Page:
Italian marine engineers are best known for foresight in the designing process. Features must have form and function. Looking around the cockpit of the 35, we discover a few items that fit that criteria.
When coming aboard from the molded-in swim platform, you won't have to worry about struggling to swing short legs over the transom. A transom door with two molded-in steps swings down onto the platform; the motion is controlled by a simple cord. Just walk it up, nice and easy. A handheld faucet also is at the transom, as well as two shorepower outlets with covers.
To the port and starboard sides of the cockpit are molded-in seats that can double as big entry steps. Once all of your guests are aboard, snap in white cushions and get comfortable. Forward of the seats are stowage lockers with high-style aluminum hardware with large finger notches on the underside for easy gripping.
Located in the center of the deckhouse structure is a sliding aluminum door (with screen) for access to the cabin. Although Mainship admires European door systems, the budget wouldn't allow for the additional cost - which is close to five times the price of conventional doors. So to affect a similar look, Mainship designed the deckhouse mold to be symmetrical, with two converging, angled vertical planes that will accommodate the flat surface of the production door. Lights are recessed in the overhanging section above the door, and are operated from outside.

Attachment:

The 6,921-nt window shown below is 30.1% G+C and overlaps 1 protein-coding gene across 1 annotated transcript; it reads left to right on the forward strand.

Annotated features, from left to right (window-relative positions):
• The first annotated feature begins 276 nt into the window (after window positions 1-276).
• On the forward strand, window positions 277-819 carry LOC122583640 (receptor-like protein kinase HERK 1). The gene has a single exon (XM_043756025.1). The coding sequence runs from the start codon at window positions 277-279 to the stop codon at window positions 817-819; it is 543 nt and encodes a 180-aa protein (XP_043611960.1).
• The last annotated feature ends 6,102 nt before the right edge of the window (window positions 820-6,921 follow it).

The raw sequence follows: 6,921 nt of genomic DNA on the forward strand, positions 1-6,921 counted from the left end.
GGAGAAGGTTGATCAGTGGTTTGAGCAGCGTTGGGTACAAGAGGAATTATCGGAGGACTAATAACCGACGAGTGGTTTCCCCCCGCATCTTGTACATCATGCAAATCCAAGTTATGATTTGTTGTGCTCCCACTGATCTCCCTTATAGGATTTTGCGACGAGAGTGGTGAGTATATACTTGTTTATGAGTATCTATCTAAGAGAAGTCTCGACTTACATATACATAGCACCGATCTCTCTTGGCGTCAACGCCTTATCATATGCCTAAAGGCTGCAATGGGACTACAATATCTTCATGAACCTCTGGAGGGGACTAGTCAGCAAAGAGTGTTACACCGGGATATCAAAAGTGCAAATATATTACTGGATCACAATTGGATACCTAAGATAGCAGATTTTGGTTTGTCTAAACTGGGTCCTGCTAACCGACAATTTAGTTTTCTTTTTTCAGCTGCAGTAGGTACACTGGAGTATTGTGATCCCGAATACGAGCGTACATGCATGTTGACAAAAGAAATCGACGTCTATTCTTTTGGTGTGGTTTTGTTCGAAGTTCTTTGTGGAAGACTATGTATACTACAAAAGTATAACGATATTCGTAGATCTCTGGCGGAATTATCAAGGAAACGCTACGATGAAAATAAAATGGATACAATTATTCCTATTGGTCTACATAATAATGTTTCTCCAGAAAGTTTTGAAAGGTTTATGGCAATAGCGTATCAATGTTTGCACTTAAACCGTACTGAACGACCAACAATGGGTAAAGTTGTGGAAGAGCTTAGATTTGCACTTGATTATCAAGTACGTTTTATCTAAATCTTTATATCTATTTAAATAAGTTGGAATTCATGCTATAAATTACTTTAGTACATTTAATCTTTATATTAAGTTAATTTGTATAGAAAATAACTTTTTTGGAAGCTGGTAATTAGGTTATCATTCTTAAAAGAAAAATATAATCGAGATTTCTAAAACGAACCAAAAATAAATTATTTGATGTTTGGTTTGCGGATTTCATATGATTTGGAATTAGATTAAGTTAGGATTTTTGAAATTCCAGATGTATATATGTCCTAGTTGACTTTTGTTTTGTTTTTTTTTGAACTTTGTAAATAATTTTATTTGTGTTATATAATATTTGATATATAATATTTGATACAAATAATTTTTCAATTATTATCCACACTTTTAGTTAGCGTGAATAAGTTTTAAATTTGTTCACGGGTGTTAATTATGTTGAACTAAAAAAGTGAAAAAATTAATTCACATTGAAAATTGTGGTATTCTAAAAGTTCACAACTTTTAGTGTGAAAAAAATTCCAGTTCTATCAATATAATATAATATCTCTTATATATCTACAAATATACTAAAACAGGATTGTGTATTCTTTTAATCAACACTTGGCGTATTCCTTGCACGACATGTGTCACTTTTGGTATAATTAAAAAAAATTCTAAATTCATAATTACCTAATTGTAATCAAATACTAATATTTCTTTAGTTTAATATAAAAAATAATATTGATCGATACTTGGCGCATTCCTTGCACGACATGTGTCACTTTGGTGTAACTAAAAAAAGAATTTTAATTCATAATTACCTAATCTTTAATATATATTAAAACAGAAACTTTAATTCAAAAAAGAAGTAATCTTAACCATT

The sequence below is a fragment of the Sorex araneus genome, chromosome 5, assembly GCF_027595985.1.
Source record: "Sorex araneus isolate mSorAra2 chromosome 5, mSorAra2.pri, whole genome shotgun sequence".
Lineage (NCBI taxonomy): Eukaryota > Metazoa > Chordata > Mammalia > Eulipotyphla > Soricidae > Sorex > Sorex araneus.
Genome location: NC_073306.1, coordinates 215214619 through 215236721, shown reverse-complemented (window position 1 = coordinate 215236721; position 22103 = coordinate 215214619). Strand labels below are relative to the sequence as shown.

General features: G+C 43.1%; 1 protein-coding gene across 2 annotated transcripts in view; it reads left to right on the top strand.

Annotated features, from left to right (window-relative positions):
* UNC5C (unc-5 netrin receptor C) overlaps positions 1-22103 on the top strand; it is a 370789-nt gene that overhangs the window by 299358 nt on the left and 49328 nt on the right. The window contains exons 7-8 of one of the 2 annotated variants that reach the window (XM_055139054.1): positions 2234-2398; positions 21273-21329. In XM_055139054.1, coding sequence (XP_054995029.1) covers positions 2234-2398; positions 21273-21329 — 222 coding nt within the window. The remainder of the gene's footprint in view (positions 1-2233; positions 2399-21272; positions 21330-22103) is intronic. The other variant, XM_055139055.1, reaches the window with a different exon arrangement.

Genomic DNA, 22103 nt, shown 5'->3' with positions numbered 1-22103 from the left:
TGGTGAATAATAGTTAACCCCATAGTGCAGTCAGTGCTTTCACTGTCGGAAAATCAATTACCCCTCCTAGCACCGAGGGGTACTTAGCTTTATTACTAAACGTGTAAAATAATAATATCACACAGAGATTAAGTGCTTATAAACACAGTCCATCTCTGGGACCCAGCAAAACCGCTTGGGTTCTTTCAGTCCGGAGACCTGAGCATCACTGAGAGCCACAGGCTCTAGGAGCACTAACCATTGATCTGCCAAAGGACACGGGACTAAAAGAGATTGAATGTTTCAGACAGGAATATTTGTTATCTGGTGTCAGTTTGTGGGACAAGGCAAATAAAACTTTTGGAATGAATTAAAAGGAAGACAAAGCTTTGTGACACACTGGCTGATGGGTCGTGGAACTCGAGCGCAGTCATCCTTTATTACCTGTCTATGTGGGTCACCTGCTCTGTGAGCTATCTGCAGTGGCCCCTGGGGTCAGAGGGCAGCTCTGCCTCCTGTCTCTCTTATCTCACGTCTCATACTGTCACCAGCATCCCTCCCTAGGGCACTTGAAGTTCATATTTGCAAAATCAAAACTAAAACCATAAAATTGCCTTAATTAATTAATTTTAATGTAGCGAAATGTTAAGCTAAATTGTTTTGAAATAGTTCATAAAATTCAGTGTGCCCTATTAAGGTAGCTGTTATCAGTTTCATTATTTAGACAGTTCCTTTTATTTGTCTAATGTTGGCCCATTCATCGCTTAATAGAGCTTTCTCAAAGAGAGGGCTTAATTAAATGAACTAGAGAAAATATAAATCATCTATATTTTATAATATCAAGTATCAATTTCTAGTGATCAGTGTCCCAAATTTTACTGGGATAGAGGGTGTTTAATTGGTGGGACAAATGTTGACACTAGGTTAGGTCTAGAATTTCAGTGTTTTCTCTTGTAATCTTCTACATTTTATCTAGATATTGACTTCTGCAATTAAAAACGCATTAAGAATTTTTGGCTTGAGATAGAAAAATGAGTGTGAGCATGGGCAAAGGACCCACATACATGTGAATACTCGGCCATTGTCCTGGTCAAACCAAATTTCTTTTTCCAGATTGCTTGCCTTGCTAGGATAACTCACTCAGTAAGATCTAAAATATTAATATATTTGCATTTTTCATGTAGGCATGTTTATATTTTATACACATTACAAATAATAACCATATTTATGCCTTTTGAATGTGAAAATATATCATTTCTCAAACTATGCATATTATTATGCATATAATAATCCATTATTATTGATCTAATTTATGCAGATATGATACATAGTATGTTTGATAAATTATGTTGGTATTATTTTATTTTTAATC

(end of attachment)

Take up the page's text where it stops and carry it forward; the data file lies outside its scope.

Because the cockpit is smaller than some we see on other 35 footers (space is reserved for interiors), a conventional ladder to the bridge might intrude on precious space. To solve the problem, Mainship molded six steps into the deckhouse structure. Grabrails are here also. To starboard of the steps is a small recessed niche that holds a fire extinguisher.
As you come up to the bridge from the ladder and through a manhole, shapes and color register first. The L-shaped lounge to port (four person capacity) makes use of long, cylindrical-shaped vinyl back cushions attached to aluminum rails. Although they look a little odd at first, they are useful as they are the only form of back support. The captain's swivel pedestal chair at the center of the bridge has the same type of cushions for neck and arms. These pads also cover the rails that border the manhole. We assume they are there to ease impact if the offshore going gets tough.
Everything up here is white, except for gauges and controls at the helmstation, which are black. There is a standard array of VDO gauges, a Ritchie compass, Italianesque steering wheel (Hynautic hydraulic steering), and Morse shifters. Other features include venturi windshield, keyless ignition, snap-on plastic covering that fits neatly over the controls, and lockable stowage for flush mounted electronics to starboard. A fairly deep footwell is located below the helmstation.